• Thumbnail for The monthly rag [2012-2013 Block 5]
    The monthly rag [2012-2013 Block 5] by Colorado College. Dept. of Feminist and Gender Studies

    The Monthly Rag, a publication of the Feminist and Gender Studies interns, is found affixed to toilet stall walls around the Colorado College campus.

  • Thumbnail for Place as process : a comparative analysis of James Joyce’s “Eveline," Franz Kafka’s "The castle," and Jorge Luis Borges’ “Las ruinas circulares,” and an exploration into Aristotle and Heidegger on art, being, and place
    Place as process : a comparative analysis of James Joyce’s “Eveline," Franz Kafka’s "The castle," and Jorge Luis Borges’ “Las ruinas circulares,” and an exploration into Aristotle and Heidegger on art, being, and place by Tudhope, Andrea

    In modern literary theory and philosophy, the concept of place, despite its permeating influence in many if not all aspects of existence, has been far too overlooked. In my thesis, I set out to redefine place in a way that encompasses this importance. I chose to ground my exploration in literature—specifically “Eveline” in James Joyce’s Dubliners, The Castle by Franz Kafka, and “Las ruinas circulares” in Jorge Luis Borges’ Ficciones—in order to then move outside of the texts to situate these works in their respective authorial realities and consider the influence of external, real place on intratextual place. To examine the extent of the relevance of each author’s own presence of place, I consider theories regarding the origin of art with the help of Aristotle’s Poetics, literary scholars who have focused on these authors, and theorists who have focused on the role of reality in fiction. Finally, with the help of Martin Heidegger’s Poetry, Language, Thought and my own analysis, I argue that there is not such a stark distinction between literature and reality, that art is neither merely imitation nor creation, author neither imitator nor creator, and in the end, I expand upon the important relationship between place, art, and being in order to formulate a new definition of place in a literary and aesthetic context.

  • Thumbnail for Martha Gellhorn and Maria Teresa Leon : exilic intellectuals with different political messages because of what they leave behind
    Martha Gellhorn and Maria Teresa Leon : exilic intellectuals with different political messages because of what they leave behind by Hutcherson, Sarah

    Martha Gellhorn (1908-1998), an American writer and journalist, and María Teresa León (1903-1988), a Spanish writer and activist, happen to be two women writing during the Spanish Civil War. They also happen to be in relationships with the renowned authors: Ernest Hemingway and Rafael Alberti. However, the reason for comparison is not founded in their gender nor their relationships with their famous literary husbands. The point of comparison that is intriguing lies in the fact that they are both intellectuals in metaphorical exile who bring double perspective to their writing, according to the theories of Edward Said, a Palestinian-American theorist. Through analyzing how León and Gellhorn bring their double perspectives to their writings, the paper will show how because their metaphorical exiles are different, the way in which they deliver their political messages in their writings varies.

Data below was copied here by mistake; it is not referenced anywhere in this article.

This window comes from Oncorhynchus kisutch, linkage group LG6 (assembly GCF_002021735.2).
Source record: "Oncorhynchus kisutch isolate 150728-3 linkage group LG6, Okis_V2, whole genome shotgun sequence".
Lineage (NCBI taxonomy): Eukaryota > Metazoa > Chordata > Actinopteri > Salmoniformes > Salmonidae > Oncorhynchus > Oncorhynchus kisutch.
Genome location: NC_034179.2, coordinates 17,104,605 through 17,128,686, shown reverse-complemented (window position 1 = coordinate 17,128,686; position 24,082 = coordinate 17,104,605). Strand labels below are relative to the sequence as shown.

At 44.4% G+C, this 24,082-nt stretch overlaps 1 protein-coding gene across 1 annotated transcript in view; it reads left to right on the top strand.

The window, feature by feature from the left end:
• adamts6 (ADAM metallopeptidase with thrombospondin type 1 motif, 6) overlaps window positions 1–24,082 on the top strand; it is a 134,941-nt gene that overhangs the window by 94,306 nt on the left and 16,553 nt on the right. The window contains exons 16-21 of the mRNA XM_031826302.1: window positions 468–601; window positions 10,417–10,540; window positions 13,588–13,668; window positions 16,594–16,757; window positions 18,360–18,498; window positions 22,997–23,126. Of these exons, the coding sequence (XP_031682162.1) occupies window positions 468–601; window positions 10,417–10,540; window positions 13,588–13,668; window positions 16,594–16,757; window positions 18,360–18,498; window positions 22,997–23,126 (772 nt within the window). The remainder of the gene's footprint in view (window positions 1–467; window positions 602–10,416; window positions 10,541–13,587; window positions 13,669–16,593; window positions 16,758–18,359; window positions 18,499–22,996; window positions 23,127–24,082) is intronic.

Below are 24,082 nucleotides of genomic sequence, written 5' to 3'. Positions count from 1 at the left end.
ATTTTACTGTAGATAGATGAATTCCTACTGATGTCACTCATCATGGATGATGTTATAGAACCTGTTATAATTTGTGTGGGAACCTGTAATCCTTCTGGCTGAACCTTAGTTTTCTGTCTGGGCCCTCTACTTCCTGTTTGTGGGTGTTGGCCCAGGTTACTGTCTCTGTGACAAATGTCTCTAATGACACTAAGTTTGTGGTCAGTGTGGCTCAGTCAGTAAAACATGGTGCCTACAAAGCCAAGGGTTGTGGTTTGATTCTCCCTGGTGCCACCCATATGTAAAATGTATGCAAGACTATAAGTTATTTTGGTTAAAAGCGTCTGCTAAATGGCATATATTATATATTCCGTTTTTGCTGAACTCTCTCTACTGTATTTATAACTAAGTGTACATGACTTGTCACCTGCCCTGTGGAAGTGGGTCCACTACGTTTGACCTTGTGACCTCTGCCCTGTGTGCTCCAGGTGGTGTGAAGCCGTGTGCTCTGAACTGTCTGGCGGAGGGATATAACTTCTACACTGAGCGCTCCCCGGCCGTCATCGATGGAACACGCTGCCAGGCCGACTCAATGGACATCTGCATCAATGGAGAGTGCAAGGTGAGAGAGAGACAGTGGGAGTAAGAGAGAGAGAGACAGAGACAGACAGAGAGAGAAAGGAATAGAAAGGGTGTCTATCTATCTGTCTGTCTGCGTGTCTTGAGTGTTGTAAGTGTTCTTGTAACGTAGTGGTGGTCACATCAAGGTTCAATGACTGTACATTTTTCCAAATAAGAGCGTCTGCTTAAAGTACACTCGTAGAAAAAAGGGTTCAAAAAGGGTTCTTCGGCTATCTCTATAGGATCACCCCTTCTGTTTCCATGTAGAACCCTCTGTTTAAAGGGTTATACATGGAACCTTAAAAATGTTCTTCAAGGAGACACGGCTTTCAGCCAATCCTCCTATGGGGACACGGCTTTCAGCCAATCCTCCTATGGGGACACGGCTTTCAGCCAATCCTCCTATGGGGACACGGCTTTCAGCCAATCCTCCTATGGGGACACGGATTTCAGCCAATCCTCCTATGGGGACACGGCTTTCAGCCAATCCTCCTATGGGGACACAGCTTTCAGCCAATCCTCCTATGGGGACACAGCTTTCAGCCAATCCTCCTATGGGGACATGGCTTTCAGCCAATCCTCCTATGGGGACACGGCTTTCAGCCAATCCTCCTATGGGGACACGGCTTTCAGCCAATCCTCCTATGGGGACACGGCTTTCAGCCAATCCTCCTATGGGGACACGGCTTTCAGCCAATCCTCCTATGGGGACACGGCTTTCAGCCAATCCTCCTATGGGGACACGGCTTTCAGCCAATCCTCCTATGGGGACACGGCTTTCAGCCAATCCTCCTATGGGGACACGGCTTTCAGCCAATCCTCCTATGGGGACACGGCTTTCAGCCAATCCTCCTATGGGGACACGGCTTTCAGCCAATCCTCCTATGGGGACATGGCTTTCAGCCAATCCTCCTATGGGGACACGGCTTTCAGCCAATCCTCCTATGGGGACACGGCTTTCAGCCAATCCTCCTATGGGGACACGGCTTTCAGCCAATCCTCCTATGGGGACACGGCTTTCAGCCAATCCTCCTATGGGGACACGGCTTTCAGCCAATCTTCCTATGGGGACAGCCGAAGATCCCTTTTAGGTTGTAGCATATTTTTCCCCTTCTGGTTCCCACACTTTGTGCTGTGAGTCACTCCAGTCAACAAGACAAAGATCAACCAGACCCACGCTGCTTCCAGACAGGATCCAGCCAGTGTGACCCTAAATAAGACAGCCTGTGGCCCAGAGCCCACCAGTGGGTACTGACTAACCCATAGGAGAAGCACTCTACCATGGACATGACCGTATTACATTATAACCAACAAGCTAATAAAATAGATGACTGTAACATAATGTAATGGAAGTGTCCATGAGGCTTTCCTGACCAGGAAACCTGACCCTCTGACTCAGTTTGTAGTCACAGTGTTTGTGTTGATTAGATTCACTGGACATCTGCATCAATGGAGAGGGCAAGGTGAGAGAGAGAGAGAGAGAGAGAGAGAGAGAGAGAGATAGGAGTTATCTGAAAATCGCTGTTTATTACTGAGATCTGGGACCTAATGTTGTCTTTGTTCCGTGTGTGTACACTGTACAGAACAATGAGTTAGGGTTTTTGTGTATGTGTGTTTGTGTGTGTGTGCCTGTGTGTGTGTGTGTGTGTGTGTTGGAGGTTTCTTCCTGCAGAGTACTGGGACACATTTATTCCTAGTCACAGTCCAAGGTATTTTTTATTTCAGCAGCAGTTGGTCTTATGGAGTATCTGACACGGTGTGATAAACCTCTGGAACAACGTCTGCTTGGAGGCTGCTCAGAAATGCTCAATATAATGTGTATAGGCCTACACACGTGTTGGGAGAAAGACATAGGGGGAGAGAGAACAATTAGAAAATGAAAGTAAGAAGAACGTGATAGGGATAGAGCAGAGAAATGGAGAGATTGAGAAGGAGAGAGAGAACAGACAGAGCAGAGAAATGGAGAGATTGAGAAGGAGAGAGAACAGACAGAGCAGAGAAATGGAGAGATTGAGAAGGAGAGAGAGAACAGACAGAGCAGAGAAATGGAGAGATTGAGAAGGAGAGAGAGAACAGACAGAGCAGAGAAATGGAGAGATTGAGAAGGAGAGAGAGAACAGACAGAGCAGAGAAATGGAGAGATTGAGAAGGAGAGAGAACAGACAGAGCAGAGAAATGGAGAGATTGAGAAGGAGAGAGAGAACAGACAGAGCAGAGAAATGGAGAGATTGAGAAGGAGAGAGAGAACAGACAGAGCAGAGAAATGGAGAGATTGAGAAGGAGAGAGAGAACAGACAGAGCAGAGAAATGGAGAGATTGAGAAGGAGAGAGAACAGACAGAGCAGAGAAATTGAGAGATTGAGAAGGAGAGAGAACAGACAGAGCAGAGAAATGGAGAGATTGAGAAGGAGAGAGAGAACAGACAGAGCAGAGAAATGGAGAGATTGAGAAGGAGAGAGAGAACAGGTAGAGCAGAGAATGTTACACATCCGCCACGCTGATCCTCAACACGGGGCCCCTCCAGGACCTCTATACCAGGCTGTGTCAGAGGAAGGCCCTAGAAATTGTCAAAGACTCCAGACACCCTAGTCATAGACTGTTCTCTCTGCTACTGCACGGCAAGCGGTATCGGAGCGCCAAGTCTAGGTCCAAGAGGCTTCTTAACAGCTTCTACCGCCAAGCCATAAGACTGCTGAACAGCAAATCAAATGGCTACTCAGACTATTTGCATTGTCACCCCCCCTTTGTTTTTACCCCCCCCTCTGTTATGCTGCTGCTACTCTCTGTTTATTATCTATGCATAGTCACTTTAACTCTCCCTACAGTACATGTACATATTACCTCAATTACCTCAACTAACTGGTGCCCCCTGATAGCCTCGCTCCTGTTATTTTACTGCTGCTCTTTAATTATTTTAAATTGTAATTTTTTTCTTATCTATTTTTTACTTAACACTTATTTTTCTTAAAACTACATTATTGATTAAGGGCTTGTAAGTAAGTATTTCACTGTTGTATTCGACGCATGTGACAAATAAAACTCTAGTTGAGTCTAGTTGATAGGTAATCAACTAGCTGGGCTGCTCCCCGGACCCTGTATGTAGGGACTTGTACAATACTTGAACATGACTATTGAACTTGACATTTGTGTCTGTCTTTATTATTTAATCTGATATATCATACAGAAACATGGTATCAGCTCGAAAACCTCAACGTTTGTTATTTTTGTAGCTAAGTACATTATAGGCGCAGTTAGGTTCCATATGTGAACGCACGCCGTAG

• Thumbnail for The slave and the courtesan : sorcery and cultural encounters in early modern Malta
    The slave and the courtesan : sorcery and cultural encounters in early modern Malta by Bean, Owen Randall

    The present essay examines the traffic in magical goods and services between Maltese prostitutes and Muslim slaves in seventeenth-century Malta, as it is represented in the Archives of the Inquisition in Malta. Past analyses of these archives have focused on these interactions as elements of superstition and folk religion in early modern Malta. This essay asserts that the magical trade provided a form of common engagement between slaves and prostitutes as subaltern groups. In my analysis, I use close readings of denunciations before the Maltese Inquisition and historical examples from other scholarship. This essay will be useful to those interested in Maltese history, Christian and Muslim encounters, and the problems of universalism in post-colonial discourse.

  • Thumbnail for Freedom summer : the successes and failures of the civil rights movement
    Freedom summer : the successes and failures of the civil rights movement by Turano, Kimberly

    A history senior essay looking at Mississippi in the summer of 1964, also known as Freedom Summer, and the projects that took place during the season. The successes and failures of the summer are discussed, as well as key people within the movement.

  • Thumbnail for Interpreting the Pikes Peak landscape : toward sense of place and enhanced stewardship
    Interpreting the Pikes Peak landscape : toward sense of place and enhanced stewardship by Taylor, Teresa Ann